(Also read: Spirulina: An Algae Which is a Superfood (No, Really!)
3. Lab Grown Meat
With the population outburst and scarcity of food, raising cattle and chickens is soon becoming a challenging task for its heavy dependence on large lands and livestock feed. In such a scenario, it isn’t surprising to vision meat business thriving on lab processed meat. According to a study, synthetically cultured meat would result 7–45 percent lower energy and 78–96 percent lower greenhouse gas emissions thereby making it a more sustainable alternative to the conventionally produced meat.
Lab grown meat is produced by patterning stem cells into animal tissue, and using that tissue as synthetic meat. Scientists predict that in about 20 years, we would see the trend replacing the mainstream way of production of meat in the market. And why just meat? NASA researchers made full fish fillets by dipping goldfish muscle into fetal bovine serum!
Also Read: (Can insects Feed the World?)
4. Fish Farming
Overfishing of the oceans is one of the major concerns bothering the environmentalists for quite some time now. The novel advancements in aquaculture and the idea of farming fishes can be seen as a potential and a sustainable solution to the problem. The commercial business of raising fish for human consumption in tanks, ponds and irrigation ditches can actually prove to be beneficial for the environment, and can increase the total stock of fish for consumption. The trend is already starting to pick up as most of our aquatic food now comes from farming rather than fishing. In 2011, the world farmed more fish than beef for the first time.
(Also read:10 Food Habits You Can Change to Save the Earth)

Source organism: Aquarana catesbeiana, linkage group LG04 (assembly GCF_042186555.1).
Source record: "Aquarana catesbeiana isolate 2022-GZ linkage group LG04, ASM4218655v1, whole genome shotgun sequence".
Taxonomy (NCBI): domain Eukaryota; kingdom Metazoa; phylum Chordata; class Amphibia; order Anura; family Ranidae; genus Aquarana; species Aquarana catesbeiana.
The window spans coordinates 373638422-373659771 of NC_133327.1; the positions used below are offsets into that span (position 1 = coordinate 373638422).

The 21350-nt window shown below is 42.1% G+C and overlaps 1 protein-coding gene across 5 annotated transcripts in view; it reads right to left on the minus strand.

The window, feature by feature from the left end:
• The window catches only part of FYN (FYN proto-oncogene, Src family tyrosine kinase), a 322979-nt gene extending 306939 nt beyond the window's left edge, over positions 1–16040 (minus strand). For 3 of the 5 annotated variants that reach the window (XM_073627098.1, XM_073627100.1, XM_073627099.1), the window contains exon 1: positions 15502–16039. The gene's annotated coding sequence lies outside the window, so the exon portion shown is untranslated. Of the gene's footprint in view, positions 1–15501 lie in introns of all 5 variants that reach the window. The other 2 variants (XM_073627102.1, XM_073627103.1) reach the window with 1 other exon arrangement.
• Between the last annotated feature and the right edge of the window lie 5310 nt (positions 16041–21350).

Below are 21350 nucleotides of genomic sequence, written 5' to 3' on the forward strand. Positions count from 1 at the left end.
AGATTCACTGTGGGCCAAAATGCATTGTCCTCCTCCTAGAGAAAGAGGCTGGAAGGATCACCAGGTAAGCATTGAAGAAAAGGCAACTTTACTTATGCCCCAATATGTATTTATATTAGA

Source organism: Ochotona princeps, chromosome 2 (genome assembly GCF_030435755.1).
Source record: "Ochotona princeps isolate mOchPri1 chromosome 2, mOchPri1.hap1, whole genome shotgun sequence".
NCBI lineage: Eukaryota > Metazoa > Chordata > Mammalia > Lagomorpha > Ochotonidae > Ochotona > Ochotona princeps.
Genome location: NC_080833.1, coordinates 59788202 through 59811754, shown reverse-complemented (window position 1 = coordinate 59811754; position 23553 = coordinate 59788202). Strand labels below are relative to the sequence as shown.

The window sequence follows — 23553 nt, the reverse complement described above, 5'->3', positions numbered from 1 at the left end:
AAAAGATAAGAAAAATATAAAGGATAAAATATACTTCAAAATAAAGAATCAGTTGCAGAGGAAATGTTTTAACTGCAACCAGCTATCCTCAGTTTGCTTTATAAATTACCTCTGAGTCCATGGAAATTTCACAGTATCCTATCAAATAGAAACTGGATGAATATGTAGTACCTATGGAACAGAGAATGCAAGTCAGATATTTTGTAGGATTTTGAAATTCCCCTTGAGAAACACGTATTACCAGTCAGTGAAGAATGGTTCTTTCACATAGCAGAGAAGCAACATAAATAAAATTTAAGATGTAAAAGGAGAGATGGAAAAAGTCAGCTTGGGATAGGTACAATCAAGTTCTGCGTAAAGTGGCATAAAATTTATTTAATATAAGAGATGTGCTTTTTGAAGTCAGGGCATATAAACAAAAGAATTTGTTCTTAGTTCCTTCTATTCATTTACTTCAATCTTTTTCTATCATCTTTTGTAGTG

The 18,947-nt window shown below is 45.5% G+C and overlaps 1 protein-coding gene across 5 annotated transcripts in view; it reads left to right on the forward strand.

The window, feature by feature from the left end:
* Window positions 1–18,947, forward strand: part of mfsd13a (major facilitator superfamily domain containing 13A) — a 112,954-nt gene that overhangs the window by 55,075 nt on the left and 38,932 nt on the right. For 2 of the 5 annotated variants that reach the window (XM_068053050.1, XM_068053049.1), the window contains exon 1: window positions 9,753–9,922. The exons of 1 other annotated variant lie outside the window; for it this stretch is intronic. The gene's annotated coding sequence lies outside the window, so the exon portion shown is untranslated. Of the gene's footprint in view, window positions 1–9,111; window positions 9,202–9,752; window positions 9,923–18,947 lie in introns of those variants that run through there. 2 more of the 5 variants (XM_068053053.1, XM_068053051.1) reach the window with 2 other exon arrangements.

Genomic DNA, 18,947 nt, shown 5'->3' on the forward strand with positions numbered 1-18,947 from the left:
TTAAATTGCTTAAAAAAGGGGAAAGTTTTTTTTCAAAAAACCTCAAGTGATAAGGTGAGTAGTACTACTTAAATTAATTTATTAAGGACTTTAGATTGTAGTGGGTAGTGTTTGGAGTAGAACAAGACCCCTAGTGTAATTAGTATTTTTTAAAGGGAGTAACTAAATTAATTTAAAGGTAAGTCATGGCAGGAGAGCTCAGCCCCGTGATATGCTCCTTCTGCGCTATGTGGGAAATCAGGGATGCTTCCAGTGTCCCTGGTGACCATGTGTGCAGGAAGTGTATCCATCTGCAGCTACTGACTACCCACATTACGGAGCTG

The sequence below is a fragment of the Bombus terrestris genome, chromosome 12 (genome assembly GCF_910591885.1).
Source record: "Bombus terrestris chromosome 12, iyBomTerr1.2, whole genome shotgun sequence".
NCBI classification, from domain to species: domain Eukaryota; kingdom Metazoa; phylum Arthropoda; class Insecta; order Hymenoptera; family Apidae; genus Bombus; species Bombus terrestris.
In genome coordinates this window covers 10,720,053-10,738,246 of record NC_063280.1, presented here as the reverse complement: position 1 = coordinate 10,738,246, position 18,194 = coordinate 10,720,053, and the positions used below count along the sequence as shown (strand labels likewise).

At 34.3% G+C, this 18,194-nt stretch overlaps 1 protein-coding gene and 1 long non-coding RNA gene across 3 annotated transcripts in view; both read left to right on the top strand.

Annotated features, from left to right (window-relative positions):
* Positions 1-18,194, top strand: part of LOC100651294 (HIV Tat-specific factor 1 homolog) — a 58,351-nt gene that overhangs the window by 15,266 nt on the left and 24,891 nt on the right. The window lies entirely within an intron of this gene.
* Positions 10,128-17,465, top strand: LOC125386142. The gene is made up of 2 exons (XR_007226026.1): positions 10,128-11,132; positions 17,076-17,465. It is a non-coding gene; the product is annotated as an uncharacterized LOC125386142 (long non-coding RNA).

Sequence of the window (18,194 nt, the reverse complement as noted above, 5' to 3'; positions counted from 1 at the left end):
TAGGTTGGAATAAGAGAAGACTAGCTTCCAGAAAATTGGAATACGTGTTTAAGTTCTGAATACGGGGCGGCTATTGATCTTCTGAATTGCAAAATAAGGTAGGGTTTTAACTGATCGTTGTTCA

4. 3D Printed Food
3D printed food is a way of preparing food in an automated way. Not only does it save cooking time, it can act as a healthy and good alternative to the conventionally made food, which might prove hazardous to environment in the long run. It can help convert alternative ingredients like proteins from beet leaves, algae or insects into edible and delicious treats. It also leaves you room to customise your meal as per your choice. Even NASA was reportedly investigating benefits of 3D printing food in zero-gravity so that astronauts can cook their meals in space.
5. End of Conventional Food?
In the discussion of future foods, we cannot leave out the debates on ‘the end of food’. Scientists have been long predicting food being replaced with a more efficient way to receive all the essential nutrients required by our body.
Alternatives are already becoming popular in the form of meal replacing drinks containing complete blend of protein, carbohydrates, lipids and micronutrients - basically a blended mix of everything your body needs. These drinks made of substances like algal oil and soy protiens are primarily a substitute to a skipped meal or nutritious needs, but such alternatives can be seen as a step forward to the disappearance of conventional food from our tables.
With these predictions, it seems as though food as we know today will be undergoing vast changes in the future. You might end up finding yourself baffled with new concepts and ideas. But as long as it is edible and yummy, should we be complaining?
You must have wondered how some of your favourite dishes came into place. Maybe in some of your curious musings, you have googled and read about the origins of dishes, as to how did the